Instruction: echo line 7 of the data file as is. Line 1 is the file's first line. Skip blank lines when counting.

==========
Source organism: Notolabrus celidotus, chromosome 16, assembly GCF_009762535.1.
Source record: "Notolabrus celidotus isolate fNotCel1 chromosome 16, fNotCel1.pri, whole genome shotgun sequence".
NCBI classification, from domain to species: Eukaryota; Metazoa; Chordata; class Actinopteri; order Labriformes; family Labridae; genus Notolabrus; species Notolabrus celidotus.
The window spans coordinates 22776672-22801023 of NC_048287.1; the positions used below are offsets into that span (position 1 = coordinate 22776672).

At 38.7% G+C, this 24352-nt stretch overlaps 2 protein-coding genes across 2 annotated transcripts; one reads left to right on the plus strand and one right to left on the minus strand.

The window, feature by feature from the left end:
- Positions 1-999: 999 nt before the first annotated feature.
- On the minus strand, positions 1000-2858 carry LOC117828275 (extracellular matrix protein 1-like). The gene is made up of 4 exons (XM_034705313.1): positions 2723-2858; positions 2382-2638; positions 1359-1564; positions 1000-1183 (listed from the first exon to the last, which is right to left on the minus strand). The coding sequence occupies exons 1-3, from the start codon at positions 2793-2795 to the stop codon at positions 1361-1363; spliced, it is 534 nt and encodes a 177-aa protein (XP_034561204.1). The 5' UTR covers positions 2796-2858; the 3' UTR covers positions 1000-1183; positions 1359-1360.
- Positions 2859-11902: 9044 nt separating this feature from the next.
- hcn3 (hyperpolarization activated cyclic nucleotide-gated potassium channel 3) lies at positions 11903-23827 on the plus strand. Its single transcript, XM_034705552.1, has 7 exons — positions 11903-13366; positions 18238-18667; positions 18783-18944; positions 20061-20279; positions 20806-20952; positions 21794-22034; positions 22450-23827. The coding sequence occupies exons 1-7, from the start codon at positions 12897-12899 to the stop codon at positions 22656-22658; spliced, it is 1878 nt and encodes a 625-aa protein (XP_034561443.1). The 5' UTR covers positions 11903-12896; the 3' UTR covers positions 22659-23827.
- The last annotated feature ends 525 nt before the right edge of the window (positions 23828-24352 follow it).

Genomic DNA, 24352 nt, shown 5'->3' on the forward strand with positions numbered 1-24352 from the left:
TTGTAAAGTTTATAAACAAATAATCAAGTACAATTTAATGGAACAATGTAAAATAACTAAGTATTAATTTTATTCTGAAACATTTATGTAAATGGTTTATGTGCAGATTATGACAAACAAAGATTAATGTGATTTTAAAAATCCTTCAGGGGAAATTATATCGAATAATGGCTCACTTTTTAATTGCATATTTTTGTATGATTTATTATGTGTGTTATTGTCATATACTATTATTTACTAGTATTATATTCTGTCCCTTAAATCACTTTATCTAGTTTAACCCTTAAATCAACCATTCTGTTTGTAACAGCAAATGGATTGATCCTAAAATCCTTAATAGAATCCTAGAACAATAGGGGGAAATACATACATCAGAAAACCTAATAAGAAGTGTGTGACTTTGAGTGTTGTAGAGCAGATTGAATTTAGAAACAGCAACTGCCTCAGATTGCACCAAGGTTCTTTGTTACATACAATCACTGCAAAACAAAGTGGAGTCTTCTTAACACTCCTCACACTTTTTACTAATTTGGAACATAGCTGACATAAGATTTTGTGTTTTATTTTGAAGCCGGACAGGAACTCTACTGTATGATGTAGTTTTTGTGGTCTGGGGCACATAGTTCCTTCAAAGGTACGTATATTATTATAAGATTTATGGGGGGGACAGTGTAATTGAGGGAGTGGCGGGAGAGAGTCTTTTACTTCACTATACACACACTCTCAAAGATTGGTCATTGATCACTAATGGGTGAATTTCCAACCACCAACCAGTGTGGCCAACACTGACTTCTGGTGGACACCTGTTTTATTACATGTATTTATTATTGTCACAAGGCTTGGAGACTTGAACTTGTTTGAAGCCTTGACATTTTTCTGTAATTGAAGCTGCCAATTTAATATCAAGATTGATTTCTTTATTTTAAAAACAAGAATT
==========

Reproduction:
- Positions 1-999: 999 nt before the first annotated feature.